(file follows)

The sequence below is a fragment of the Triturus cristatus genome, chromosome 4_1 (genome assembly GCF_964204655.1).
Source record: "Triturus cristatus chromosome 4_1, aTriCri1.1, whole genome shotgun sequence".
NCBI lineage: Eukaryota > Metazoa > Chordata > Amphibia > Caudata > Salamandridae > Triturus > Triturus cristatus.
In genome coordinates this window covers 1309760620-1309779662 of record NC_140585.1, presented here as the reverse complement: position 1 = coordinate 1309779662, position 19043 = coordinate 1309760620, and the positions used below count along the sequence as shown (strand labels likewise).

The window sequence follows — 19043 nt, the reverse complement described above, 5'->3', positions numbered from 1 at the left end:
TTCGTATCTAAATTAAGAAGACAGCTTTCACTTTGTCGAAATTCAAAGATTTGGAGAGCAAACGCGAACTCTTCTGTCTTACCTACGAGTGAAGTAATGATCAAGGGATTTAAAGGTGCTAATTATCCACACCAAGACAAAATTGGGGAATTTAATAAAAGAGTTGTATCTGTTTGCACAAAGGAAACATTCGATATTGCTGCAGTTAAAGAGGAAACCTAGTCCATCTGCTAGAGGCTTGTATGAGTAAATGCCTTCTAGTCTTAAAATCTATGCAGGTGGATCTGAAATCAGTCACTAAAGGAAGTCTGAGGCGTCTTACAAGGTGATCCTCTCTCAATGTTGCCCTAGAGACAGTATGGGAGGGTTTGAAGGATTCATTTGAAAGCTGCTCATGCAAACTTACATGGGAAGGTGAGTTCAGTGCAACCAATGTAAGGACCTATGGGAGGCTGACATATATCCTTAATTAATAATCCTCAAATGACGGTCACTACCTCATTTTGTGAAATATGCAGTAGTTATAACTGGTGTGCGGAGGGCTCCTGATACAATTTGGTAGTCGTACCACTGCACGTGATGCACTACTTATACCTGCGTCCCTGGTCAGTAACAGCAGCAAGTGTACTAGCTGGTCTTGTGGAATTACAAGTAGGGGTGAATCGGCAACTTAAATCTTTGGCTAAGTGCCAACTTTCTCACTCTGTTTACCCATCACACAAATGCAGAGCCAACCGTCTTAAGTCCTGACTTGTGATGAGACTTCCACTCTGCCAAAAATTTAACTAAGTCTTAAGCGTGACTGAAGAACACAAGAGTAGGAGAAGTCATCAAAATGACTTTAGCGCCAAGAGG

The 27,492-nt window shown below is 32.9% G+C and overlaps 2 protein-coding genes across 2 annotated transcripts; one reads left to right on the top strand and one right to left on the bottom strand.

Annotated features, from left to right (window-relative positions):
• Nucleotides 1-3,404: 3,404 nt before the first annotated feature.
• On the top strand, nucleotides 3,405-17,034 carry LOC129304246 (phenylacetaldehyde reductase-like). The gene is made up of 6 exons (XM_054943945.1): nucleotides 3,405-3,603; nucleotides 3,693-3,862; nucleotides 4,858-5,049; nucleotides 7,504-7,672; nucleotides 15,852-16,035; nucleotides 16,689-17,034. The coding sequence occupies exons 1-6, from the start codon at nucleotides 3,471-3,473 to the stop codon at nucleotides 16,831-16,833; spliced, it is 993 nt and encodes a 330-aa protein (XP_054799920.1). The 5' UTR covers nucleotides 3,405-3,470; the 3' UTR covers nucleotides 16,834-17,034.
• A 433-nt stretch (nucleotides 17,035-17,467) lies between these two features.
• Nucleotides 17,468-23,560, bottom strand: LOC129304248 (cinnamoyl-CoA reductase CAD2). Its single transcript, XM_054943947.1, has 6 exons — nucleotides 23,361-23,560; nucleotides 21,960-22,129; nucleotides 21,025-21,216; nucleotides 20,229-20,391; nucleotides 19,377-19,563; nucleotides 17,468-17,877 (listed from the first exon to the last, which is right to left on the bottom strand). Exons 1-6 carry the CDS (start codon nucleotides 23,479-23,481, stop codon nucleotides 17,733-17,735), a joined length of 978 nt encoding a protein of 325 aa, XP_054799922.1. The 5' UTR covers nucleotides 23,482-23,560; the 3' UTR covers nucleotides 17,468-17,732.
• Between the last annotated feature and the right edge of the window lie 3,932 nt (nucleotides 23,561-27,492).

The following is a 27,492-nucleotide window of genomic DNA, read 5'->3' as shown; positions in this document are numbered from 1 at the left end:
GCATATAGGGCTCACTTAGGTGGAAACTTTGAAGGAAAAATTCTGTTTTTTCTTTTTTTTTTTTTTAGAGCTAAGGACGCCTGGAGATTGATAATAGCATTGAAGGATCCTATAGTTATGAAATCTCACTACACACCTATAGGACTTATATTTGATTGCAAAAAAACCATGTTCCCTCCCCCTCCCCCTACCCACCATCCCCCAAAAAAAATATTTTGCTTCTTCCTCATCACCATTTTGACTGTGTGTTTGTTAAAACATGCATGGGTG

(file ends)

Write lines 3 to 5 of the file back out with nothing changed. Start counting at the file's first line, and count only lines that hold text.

NCBI lineage: Eukaryota > Metazoa > Chordata > Amphibia > Caudata > Salamandridae > Triturus > Triturus cristatus.
In genome coordinates this window covers 1309760620-1309779662 of record NC_140585.1, presented here as the reverse complement: position 1 = coordinate 1309779662, position 19043 = coordinate 1309760620, and the positions used below count along the sequence as shown (strand labels likewise).

The window sequence follows — 19043 nt, the reverse complement described above, 5'->3', positions numbered from 1 at the left end: